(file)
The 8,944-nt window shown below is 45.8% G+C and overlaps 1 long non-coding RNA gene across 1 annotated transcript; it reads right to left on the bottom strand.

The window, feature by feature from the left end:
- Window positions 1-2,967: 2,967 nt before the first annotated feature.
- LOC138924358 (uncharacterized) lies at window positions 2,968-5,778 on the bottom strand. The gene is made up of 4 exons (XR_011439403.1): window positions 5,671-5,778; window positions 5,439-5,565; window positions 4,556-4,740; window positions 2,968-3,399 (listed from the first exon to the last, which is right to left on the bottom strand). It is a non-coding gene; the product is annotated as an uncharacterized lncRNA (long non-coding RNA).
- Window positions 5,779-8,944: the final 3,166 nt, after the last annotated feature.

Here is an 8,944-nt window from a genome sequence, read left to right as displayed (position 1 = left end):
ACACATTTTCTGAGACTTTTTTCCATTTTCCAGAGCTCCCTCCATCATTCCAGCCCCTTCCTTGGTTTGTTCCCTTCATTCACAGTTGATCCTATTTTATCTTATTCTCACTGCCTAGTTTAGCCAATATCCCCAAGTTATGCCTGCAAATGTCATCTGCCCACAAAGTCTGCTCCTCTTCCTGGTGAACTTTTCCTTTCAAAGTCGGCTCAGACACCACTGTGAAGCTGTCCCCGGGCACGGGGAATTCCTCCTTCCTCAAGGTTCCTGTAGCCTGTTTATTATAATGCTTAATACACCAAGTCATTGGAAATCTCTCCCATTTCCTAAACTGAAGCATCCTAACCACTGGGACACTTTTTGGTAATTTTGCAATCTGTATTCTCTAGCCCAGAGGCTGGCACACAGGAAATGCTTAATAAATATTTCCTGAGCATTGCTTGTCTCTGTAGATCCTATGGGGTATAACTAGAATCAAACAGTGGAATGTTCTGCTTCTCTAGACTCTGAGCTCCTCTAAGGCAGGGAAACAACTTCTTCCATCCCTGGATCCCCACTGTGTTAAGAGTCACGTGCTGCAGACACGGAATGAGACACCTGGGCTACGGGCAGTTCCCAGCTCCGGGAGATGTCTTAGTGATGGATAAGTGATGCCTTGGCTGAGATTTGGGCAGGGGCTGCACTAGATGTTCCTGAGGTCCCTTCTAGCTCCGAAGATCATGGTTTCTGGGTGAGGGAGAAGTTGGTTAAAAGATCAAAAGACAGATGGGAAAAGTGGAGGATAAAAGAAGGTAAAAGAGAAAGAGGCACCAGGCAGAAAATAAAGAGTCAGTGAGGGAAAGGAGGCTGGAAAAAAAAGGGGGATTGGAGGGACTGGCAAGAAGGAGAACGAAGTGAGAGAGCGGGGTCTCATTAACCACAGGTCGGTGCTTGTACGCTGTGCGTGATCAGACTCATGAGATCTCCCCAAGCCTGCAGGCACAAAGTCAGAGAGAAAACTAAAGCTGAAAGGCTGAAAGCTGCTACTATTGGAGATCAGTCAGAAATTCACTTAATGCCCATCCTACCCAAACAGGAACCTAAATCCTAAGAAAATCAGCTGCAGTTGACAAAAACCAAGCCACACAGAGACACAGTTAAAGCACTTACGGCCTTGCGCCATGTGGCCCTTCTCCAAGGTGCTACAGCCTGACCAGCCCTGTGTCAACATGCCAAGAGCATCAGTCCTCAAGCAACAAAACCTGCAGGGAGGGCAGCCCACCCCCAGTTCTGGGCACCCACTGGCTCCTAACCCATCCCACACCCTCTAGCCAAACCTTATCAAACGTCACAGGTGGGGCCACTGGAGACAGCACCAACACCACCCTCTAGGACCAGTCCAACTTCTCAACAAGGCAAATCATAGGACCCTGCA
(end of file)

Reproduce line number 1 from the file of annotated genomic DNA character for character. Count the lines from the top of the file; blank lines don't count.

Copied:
The 8,944-nt window shown below is 45.8% G+C and overlaps 1 long non-coding RNA gene across 1 annotated transcript; it reads right to left on the bottom strand.